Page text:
Issue 133, Winter 1994
A loss of harmony with the surrounding space, the inability to feel at home in the world, so oppressive to an expatriate, a refugee, an immigrant, paradoxically integrates him in contemporary society and makes him, if he is an artist, understood by all. Even more, to express the existential situation of modern man, one must live in exile of some sort.
—Czeslaw Milosz, “On Exile”
Though Nobelist Czeslaw Milosz considers himself a Polish poet because he writes in that “native mother tongue,” he was not born in Poland, nor has he lived there for over half a century. Nonetheless, the poems of this sensuous mystic are inscribed on monuments in Gdansk as well as printed on posters in the New York City transit system.
He was born in 1911 in Szetejnie, Lithuania, the impoverished estate of his grandfather, a gentleman farmer. Milosz remembers the rural Lithuania of that time as a “country of myth and poetry.” His childhood world was broken by World War I when his father, Alexander, a road engineer, was recruited by the Czar’s army. Milosz and his mother accompanied his father on dangerous bridge-building expeditions near Russian battle zones.
The family returned to Lithuania in 1918. For several years Milosz enjoyed youthful solitude before beginning a rigorous formal education in Vilnius, the capital of Polish Lithuania. In his early twenties he published his first volume of poems, A Poem on Frozen Time. Three Winters, his second volume, appeared in 1936. Milosz received a law degree from the university in Vilnius and spent a year in Paris on a scholarship, where he met his distant cousin Oscar Milosz, the French poet who became his mentor.
The Soviet regime in Vilnius eventually forced Milosz to flee the city of his youth to Nazi-occupied Warsaw, where he joined the socialist resistance. Milosz’s anthology of anti-Nazi poetry, The Invincible Song, was published by underground presses in Warsaw, where he also wrote “The World (A Naive Poem)” and the cycle Voices of Poor People. After the destruction of Warsaw he lived for a while outside of Krakow. The state publishing house brought out his collected poems in a volume entitled Rescue.
The end of the war brought more dislocation. Milosz worked as a cultural attaché of the Polish Communist government, serving in both New York and Washington over a period of years. He broke with the Polish government in 1951 and sought political asylum in France, even though it meant virtual disconnection from Polish readers. His ten years in France found him at odds with the strongly prosocialist and communist intellectual community. He wrote two novels during this period, Seizure of Power and The Issa Valley, as well as his most famous book, The Captive Mind, a study of the dangerous appeal of totalitarian thought, along with portraits of friends who had been seduced by it. An exponent of Simone Weil, he translated her essays into Polish. He also wrote two volumes of poetry and an intellectual autobiography, Native Realm: A Search for Self-Definition. Banned in Poland, Milosz’s poetry was published in Paris by the Instytut Literacki.
Milosz moved yet further west when in 1961, at age fifty, he began a new career as a professor of Slavic languages and literature at the University of California at Berkeley. Though an unknown member of a small department, he eventually became popular for his courses on Dostoyevsky, and to those outside the university, as a translator of the poems of Zbigniew Herbert. Milosz’s Selected Poems were not published in English until 1973. In 1978 his collection Bells in Winter appeared, and Milosz was awarded the Nobel Prize for literature. In 1981 he visited Poland for the first time in thirty years and in 1992 saw his native Lithuania again after a fifty-two year absence.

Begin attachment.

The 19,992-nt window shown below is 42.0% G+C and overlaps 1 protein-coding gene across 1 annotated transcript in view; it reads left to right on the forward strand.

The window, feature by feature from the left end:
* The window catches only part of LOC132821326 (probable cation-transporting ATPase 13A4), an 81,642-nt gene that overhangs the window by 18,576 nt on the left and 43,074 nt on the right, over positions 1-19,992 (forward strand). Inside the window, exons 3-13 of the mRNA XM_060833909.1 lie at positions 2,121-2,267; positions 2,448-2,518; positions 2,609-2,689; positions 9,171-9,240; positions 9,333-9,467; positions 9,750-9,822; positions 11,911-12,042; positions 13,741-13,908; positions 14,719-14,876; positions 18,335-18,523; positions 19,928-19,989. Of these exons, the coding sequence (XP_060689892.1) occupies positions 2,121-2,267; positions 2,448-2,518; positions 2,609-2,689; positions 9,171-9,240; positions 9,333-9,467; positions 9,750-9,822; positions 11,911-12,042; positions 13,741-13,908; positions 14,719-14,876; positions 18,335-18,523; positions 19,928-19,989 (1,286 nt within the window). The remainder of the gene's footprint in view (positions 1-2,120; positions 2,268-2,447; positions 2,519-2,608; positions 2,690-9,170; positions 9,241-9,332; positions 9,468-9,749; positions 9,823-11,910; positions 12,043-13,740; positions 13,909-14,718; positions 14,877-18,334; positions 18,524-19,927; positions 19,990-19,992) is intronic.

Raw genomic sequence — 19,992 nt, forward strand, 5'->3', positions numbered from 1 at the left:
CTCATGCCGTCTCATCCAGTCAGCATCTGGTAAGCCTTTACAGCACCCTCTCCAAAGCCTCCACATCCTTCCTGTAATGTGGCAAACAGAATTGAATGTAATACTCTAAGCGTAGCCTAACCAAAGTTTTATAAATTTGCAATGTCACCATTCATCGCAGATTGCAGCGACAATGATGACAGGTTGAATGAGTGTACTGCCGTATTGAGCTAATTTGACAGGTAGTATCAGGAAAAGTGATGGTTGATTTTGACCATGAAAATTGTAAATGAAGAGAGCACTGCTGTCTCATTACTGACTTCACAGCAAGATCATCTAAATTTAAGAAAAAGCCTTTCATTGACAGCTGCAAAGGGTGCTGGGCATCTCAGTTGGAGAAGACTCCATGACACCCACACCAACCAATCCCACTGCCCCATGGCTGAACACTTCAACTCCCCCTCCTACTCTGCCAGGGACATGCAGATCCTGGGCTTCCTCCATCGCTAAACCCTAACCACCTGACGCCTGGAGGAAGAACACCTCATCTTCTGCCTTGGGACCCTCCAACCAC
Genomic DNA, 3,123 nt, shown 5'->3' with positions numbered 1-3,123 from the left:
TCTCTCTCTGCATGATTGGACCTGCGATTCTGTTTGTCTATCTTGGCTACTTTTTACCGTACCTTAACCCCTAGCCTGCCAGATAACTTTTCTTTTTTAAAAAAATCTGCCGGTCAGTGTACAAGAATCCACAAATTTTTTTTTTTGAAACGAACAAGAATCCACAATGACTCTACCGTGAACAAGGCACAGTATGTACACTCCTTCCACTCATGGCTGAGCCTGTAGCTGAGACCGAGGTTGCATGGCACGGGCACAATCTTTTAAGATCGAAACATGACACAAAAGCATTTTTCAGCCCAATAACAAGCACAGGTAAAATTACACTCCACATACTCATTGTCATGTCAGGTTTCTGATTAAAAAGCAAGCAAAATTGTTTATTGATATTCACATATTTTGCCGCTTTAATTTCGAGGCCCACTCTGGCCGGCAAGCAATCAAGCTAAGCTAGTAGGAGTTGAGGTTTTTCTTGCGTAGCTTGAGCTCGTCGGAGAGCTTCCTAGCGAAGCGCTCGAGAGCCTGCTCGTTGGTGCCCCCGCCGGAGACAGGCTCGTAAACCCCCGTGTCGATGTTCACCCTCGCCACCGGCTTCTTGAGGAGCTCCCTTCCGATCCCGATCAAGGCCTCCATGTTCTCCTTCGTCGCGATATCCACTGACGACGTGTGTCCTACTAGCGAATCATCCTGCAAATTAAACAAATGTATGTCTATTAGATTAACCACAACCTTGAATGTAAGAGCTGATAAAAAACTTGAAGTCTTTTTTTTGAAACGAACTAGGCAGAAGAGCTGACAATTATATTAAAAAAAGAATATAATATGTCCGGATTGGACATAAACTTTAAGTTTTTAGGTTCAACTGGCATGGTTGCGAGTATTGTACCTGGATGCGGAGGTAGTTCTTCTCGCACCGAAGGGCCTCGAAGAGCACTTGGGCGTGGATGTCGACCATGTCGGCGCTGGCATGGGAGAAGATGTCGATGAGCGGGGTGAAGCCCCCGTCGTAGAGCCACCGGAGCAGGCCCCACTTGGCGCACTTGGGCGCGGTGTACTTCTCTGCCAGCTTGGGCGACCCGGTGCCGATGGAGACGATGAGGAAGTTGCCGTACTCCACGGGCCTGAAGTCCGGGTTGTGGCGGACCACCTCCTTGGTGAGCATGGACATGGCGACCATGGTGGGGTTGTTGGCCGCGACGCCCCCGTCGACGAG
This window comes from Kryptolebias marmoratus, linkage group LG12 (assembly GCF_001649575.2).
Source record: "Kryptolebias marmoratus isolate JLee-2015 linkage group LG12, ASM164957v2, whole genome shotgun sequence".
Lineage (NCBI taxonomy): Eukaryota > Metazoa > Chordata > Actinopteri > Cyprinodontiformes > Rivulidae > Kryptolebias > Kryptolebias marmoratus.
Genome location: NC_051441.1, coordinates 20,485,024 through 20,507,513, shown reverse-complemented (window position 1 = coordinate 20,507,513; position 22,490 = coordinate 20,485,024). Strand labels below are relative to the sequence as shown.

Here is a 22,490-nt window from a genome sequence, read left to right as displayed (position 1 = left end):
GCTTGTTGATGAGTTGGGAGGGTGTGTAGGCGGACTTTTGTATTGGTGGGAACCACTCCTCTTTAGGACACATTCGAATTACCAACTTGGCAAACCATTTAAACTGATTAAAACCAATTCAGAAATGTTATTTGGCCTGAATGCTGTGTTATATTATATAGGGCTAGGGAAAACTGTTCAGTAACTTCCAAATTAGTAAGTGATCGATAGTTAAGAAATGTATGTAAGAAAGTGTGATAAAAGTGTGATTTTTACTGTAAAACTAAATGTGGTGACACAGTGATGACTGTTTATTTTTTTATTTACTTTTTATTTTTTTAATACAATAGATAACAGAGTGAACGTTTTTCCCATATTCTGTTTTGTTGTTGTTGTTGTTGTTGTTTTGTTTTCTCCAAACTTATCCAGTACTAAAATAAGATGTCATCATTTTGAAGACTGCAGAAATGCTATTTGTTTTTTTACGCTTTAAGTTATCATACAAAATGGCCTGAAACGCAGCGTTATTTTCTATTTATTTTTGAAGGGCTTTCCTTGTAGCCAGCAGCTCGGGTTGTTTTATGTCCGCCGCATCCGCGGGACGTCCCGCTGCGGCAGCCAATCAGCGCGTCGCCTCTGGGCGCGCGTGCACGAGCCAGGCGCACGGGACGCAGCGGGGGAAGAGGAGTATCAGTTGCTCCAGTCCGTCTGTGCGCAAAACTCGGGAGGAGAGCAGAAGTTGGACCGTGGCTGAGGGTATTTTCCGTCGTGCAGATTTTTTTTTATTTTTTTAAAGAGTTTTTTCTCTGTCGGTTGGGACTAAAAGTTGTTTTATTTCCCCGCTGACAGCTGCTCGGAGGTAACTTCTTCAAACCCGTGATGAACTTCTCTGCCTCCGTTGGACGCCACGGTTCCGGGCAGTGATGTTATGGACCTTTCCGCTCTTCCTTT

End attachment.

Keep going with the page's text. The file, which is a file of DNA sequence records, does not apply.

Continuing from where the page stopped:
Since winning the Nobel Prize, Milosz has published many volumes of prose and poetry. His prose collections include Visions from San Francisco Bay, Beginning with My Streets, The Land of Ulro, and his Charles Eliot Norton lectures, The Witness of Poetry. His Collected Poems appeared in 1988 and included portions of Unattainable Earth. It was followed most recently by another collection, Provinces. A diary of the year 1988, A Year of the Hunter, was published in 1994 and another volume of poetry, Facing the River, is due out in 1995. Milosz resides in Berkeley most of the year but spends portions of his summers in Cracow.
This interview was conducted primarily at Milosz’s home in the Berkeley hills overlooking San Francisco Bay, where he lives with his wife, Carol, and a cat named Tiny. Other portions were recorded before a live audience at the Unterberg Poetry Center of the 92nd Street YMHA in New York. The first part of the conversation in Berkeley lasted four hours without interruption, until the poet looked at his watch and then, somewhat sympathetically, at his exhausted interlocutor to ask, “It is six o’clock, time for a little vodka?”
You returned to Lithuania recently for the first time in fifty-two years. How was it?
It was a moving experience. I was received very cordially as a native son. I was given an honorary degree at the University of Kaunas. Then I visited my county, where I was greeted by a border delegation in peasant costumes—quite a big event in the region. I was made an honorary citizen and attended a mass in the wooden church where I was baptized. But many villages have disappeared. I have to presume enormous numbers of their inhabitants were deported to Siberia. Instead there are neat little red-brick towns. I visited the place where I was born, but there was no house, only the bare remnants of a park, and the river is polluted.
What literature shaped your imagination as you grew up in Lithuania?